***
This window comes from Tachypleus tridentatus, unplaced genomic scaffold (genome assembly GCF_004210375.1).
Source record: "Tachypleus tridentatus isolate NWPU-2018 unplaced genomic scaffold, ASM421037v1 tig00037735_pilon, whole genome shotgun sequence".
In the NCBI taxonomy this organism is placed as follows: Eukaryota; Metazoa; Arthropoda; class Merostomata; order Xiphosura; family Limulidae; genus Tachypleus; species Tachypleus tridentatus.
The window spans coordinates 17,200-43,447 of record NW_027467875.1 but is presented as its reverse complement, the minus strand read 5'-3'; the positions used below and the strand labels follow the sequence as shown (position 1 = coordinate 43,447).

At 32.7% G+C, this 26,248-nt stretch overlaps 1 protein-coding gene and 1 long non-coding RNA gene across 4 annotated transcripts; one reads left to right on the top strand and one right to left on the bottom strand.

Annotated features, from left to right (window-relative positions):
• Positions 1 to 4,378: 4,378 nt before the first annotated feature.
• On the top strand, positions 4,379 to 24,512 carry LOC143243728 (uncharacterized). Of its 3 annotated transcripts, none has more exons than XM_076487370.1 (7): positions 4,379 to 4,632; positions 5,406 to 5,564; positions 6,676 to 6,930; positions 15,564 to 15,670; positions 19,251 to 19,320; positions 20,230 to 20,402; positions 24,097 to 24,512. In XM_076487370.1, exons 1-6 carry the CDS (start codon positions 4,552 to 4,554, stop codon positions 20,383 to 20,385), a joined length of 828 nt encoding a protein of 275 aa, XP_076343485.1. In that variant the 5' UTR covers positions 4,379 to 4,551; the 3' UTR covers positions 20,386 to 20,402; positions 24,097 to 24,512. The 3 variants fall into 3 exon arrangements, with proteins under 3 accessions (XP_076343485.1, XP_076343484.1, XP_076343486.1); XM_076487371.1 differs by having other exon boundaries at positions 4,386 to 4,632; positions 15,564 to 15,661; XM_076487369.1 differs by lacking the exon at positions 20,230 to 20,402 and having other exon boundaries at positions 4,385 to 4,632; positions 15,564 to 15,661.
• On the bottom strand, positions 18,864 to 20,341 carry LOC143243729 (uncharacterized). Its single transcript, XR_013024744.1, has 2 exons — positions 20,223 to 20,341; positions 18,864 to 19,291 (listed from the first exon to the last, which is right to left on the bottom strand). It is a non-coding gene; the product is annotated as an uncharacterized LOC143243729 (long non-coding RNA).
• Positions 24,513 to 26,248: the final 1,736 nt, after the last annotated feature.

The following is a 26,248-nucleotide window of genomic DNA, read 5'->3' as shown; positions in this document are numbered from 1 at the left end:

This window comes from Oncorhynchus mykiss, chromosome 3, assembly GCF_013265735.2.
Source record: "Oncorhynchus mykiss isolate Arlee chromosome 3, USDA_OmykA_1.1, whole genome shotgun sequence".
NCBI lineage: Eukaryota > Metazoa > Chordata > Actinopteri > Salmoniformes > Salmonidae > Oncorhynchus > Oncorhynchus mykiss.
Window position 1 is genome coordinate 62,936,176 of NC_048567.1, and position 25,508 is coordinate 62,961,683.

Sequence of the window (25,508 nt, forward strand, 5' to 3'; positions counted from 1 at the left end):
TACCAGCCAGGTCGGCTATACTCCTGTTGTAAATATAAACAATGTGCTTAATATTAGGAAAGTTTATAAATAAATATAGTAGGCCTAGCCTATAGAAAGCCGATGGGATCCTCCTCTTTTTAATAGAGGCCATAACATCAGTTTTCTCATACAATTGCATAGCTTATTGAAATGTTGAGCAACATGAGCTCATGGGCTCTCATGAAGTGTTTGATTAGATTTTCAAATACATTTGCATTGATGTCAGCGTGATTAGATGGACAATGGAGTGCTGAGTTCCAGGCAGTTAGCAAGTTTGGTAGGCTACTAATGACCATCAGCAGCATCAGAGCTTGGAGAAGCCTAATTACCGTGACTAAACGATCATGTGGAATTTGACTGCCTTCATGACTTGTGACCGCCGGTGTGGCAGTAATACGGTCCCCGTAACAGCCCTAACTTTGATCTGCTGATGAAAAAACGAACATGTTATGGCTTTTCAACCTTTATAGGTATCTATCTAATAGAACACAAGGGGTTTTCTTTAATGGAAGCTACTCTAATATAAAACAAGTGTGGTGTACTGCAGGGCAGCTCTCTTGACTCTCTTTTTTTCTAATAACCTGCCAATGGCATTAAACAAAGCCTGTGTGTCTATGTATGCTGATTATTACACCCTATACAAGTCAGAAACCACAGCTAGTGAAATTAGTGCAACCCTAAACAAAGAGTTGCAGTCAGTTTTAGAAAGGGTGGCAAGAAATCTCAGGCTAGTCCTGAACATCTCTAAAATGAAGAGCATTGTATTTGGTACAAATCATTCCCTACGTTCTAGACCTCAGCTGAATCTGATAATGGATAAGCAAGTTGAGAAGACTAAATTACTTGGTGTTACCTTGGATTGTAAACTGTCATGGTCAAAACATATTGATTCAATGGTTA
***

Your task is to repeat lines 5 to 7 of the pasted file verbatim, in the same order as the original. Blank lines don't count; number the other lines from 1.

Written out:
At 32.7% G+C, this 26,248-nt stretch overlaps 1 protein-coding gene and 1 long non-coding RNA gene across 4 annotated transcripts; one reads left to right on the top strand and one right to left on the bottom strand.

Annotated features, from left to right (window-relative positions):
• Positions 1 to 4,378: 4,378 nt before the first annotated feature.